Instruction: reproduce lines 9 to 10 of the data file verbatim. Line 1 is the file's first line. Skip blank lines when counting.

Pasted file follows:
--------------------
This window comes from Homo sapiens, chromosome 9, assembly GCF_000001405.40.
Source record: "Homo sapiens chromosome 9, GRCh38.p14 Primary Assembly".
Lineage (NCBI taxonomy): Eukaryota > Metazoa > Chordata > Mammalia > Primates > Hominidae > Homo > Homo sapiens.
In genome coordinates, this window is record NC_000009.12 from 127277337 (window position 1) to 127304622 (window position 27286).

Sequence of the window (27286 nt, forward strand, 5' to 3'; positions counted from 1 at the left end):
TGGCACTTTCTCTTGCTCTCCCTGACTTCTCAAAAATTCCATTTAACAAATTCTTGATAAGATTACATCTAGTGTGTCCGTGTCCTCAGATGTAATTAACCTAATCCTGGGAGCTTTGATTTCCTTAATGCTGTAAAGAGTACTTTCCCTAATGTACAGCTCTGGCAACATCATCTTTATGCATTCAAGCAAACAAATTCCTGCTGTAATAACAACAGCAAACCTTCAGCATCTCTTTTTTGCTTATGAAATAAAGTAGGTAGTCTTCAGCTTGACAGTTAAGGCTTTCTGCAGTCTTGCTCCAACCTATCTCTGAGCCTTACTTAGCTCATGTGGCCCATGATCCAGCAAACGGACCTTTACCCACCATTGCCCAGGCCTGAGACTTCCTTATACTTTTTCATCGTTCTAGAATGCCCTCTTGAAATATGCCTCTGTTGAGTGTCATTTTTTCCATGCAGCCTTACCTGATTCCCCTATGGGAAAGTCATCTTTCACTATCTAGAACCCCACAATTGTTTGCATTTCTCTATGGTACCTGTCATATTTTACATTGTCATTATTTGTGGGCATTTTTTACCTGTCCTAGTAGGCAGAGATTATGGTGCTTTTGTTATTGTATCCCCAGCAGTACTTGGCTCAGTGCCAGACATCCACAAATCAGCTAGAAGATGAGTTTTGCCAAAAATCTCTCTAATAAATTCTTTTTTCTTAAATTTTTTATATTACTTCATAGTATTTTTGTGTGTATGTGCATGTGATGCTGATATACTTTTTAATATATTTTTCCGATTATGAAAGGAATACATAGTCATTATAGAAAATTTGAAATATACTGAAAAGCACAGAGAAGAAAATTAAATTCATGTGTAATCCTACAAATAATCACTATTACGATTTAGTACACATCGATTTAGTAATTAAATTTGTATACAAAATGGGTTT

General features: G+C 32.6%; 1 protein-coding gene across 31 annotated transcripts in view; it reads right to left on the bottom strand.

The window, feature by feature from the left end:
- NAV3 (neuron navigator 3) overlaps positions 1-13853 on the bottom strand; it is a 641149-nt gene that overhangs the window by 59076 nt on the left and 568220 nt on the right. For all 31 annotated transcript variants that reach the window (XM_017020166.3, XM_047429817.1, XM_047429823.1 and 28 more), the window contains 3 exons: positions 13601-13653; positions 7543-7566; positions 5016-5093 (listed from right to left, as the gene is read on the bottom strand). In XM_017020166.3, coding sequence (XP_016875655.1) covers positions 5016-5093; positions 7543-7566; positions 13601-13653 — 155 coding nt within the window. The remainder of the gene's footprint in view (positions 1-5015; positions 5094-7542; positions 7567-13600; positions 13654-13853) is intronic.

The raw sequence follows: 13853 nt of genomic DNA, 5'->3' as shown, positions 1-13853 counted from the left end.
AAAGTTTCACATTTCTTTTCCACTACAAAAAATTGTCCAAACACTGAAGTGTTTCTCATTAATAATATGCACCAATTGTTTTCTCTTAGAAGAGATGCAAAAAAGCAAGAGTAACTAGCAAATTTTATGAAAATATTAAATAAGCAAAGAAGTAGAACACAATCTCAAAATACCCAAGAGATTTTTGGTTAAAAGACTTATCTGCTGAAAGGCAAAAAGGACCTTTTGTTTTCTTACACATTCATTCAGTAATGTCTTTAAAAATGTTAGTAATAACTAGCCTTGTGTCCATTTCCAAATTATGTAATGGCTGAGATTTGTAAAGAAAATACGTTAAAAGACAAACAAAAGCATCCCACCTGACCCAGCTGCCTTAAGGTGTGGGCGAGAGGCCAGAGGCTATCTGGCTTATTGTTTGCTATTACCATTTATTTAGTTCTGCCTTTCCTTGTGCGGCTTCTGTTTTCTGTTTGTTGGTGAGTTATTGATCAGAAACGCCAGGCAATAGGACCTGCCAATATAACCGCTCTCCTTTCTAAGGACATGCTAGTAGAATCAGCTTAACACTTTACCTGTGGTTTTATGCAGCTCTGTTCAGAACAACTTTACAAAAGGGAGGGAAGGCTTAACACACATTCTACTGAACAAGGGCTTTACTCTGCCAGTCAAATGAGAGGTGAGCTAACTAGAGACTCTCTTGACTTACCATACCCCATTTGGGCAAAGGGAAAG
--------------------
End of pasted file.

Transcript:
- NAV3 (neuron navigator 3) overlaps positions 1-13853 on the bottom strand; it is a 641149-nt gene that overhangs the window by 59076 nt on the left and 568220 nt on the right. For all 31 annotated transcript variants that reach the window (XM_017020166.3, XM_047429817.1, XM_047429823.1 and 28 more), the window contains 3 exons: positions 13601-13653; positions 7543-7566; positions 5016-5093 (listed from right to left, as the gene is read on the bottom strand). In XM_017020166.3, coding sequence (XP_016875655.1) covers positions 5016-5093; positions 7543-7566; positions 13601-13653 — 155 coding nt within the window. The remainder of the gene's footprint in view (positions 1-5015; positions 5094-7542; positions 7567-13600; positions 13654-13853) is intronic.

The raw sequence follows: 13853 nt of genomic DNA, 5'->3' as shown, positions 1-13853 counted from the left end.